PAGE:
[Jerry Pommer] and his wife have relied on a percolating coffee pot for years. We have fond memories of camping trips with these things; they make great coffee which tastes even better on a cold morning in the back woods. But a recent package from the stork means that they no longer have time to sit and watch the coffee perk. After several days of boil-overs [Jerry] switched to this very basic drip coffee maker he salvaged from the trash pile. It has one switch that turns it on and off and nothing else. In order to make sure he doesn’t forget to turn it off, he hacked together his own shut-off timer for the device.
His write-up is all back story, but the 34 minute video embedded after the break takes us through the hack itself. We like it that he starts by discussing the different options that he could have chosen. Of course it might have been a microcontroller, or a 555 timer keeping time. But in the end he went with a simple resistor-capacitor timer. The carefully calculated component pair drives a Darlington transistor which keeps a relay closed. When the slowly draining capacitor lets the voltage drop past a certain threshold it also kills the power to the hot plate. In this case it will only stay on for about a half hour.
Continue reading “Adding an auto-shutoff to the simplest of drip coffee makers”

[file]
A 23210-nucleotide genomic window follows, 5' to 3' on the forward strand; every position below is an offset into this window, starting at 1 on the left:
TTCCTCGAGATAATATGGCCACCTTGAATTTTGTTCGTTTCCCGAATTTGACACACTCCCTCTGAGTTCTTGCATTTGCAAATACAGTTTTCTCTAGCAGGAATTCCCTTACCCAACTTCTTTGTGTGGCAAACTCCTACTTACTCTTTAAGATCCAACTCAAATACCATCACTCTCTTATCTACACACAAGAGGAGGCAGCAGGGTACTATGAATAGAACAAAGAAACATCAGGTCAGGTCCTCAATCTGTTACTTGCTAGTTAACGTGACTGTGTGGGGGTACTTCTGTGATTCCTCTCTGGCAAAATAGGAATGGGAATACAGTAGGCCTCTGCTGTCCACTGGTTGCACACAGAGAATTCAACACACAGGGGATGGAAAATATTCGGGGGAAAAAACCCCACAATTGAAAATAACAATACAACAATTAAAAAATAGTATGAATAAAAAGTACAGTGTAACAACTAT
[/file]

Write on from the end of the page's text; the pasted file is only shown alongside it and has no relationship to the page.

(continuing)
We keep seeing commercials for those Keurig coffee makers that use a plastic pod of grounds to brew just one cup of coffee. We’re pretty sure this is a fad, and absolutely sure that the extra packaging created by brewing with this method is a waste. But to each his own. [Danman1453] has two of the devices. One he bought, the other is a warranty replacement. He decided to scrap the malfunctioning unit and see if he could put it to good use. What he ended up with is the aquarium pumping system you see above.
It is conceived as tidier way to swap out the water in the fish tank. He had been using tubing to siphon the water, but found he almost always made a mess. This system uses an air pump to prime the water pump by pressurizing the tank which forces water into the lines. Once the water pump is primed he switches over to that for the rest of the work. He used an old metal tool box as an enclosure, using the cover to mount the push-buttons which route power to various components when pressed. Many of the parts were transplants from the coffee maker, but even if you sourced all of the components new this wouldn’t cost too much to put together.
Free-form Christmas ornament
Here’s [Rob]’s free form circuit that’s a Christmas ornament for geeks. It looks great, but sadly isn’t powered through a Christmas light strand. It’s just as cool as the skeletal Arduino we saw.
Prototyping with flowers
Well this is interesting: protoboard that’s specifically made to make SMD soldering easier. The guys at elecfreaks went through a lot of design iterations to make sure it works.
We’ll call it Buzz Beer
The days are getting longer and cabin fever will soon set in. Why not brew beer in your coffee maker? It’s an oldie but a goodie.
With just an ATtiny and a little bit of futzing around changing the coefficients of a partial differential equation, you too can have your very own oscilloscope Christmas tree. Don’t worry though, there are instructions on how to implement it with an Arduino as well. HaD’s own [Kevin] might be the one to beat, though.
So what exactly does a grip do?
You know what your home movies need? A camera crane, of course. You’ll be able to get some neat panning action going on, and maybe some shots you couldn’t do otherwise. Want a demo? Ok, here’s a guy on a unicycle.